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Open Access Act-Belong-Commit Indicators Promote Mental Health and Wellbeing among Irish Older Adults

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Objective

Act-Belong-Commit is the world’s first population-wide, community-based mental health promotion campaign. We assessed the associations between baseline indicators of Act-Belong-Commit behavioral domains and wellbeing at 2-year follow-up in a population-based sample of Irish older adults.

Methods

Data from 2 waves of the Irish Longitudinal Study on Ageing were analyzed. The sample consisted of 6098 adults. Outcomes were quality of life (QoL), life satisfaction (LS) and self-rated mental health (SRMH). Multivariable regression analyses were conducted.

Results

The adjusted model showed that each increase in the number of social/recreational activities (Act) predicted better QoL and SRMH, but the positive association with LS did not reach statistical significance. Both social network integration (Belong) and frequency of participation in social/recreational activities (Commit) significantly promoted QoL, LS, and SRMH. These associations were apparent regardless of baseline common mental disorders.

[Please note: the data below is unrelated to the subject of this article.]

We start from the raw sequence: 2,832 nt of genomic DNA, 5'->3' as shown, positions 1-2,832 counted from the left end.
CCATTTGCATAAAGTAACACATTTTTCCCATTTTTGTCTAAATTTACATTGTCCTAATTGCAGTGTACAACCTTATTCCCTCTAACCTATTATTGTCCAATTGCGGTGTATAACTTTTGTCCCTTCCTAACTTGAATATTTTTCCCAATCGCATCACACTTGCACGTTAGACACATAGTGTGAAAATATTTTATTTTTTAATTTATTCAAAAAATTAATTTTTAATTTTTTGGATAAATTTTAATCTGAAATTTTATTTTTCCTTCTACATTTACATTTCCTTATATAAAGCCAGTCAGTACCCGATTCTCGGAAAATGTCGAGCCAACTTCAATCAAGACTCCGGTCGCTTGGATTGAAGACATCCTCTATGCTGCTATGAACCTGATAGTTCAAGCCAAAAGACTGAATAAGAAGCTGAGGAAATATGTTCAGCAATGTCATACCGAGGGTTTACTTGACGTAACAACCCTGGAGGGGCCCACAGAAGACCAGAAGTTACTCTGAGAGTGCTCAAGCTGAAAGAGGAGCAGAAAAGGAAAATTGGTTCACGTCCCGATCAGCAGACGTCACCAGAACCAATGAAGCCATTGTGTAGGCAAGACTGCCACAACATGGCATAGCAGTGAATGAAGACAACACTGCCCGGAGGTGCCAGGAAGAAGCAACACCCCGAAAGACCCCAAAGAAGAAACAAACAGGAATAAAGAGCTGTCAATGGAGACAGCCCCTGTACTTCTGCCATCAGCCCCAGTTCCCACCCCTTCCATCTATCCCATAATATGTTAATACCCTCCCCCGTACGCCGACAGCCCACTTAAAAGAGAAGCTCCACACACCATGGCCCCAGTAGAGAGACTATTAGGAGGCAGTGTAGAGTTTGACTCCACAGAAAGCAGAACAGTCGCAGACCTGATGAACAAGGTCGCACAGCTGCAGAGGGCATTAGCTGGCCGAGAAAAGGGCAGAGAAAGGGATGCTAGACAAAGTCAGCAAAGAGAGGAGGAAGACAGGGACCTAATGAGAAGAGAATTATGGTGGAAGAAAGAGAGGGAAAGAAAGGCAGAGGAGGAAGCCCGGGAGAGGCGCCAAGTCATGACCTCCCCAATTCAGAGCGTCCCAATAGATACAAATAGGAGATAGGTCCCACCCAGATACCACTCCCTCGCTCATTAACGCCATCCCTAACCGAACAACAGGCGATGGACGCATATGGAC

Conclusions

Act-Belong-Commit indicators are shown to promote wellbeing among Irish older adults, providing further support for the campaign’s potential.
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Keywords: aging; leisure; mental health; quality of life; social support; wellbeing

Document Type: Research Article

Publication date: 01 November 2018

More about this publication?
  • The American Journal of Health Behavior seeks to improve the quality of life through multidisciplinary health efforts in fostering a better understanding of the multidimensional nature of both individuals and social systems as they relate to health behaviors.

    The Journal aims to provide a comprehensive understanding of the impact of personal attributes, personality characteristics, behavior patterns, social structure, and processes on health maintenance, health restoration, and health improvement; to disseminate knowledge of holistic, multidisciplinary approaches to designing and implementing effective health programs; and to showcase health behavior analysis skills that have been proven to affect health improvement and recovery.

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